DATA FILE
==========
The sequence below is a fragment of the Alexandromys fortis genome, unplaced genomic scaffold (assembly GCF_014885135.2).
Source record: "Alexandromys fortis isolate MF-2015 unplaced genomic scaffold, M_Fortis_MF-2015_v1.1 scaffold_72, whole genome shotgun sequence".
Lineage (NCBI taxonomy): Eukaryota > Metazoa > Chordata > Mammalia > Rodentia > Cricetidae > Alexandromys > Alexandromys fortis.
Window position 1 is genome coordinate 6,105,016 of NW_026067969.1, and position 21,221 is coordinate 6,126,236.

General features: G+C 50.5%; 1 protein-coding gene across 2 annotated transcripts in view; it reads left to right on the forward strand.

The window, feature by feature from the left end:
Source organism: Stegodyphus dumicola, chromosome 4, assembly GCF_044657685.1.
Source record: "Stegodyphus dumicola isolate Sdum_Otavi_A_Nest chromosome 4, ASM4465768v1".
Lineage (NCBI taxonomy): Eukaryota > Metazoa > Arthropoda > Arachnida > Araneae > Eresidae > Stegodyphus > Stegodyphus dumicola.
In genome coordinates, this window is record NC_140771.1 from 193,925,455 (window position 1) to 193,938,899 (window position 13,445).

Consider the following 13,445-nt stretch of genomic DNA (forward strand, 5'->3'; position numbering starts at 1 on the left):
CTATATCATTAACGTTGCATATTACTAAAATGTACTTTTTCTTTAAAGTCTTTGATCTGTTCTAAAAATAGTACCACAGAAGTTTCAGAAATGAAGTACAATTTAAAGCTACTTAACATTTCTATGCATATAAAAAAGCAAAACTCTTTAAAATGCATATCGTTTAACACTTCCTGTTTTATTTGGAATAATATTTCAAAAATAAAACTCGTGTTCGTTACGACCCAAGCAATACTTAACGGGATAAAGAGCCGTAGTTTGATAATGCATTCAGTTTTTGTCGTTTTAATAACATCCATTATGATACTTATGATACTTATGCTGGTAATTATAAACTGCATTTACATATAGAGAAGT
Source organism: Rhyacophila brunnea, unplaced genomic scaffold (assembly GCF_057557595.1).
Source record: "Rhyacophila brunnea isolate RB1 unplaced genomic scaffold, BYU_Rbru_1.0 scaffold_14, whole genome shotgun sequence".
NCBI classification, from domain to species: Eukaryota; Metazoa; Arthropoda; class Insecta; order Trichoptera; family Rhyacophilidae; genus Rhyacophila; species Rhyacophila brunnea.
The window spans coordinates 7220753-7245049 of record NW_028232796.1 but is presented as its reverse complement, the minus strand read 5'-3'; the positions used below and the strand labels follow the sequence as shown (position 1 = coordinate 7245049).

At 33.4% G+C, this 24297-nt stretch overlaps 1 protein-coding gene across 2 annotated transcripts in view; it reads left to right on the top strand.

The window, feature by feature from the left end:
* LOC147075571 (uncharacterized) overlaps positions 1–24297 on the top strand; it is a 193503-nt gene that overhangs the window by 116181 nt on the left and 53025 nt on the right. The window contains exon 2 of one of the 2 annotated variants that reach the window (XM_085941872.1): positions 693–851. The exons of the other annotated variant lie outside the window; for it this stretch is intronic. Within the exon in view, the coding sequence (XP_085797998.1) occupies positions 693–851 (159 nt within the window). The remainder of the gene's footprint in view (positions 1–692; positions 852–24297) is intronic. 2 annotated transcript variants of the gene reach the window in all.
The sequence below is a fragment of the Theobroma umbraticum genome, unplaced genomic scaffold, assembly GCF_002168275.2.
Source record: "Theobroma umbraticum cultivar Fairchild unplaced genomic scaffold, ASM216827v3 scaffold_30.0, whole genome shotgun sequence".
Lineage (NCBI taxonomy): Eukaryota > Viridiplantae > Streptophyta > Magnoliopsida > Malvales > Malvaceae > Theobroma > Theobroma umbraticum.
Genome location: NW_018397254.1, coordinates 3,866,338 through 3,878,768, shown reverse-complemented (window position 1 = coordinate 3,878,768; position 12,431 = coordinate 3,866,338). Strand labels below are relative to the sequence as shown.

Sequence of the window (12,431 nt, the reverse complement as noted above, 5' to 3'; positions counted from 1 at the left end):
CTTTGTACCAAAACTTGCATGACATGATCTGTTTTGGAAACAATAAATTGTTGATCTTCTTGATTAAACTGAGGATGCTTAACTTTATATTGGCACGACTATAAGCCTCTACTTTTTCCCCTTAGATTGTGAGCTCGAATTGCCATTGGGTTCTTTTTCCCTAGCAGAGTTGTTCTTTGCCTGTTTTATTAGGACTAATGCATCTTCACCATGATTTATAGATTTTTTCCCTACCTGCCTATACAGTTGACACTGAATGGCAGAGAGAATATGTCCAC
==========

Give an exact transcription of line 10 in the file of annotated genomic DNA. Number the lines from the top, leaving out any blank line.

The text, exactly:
In genome coordinates, this window is record NC_140771.1 from 193,925,455 (window position 1) to 193,938,899 (window position 13,445).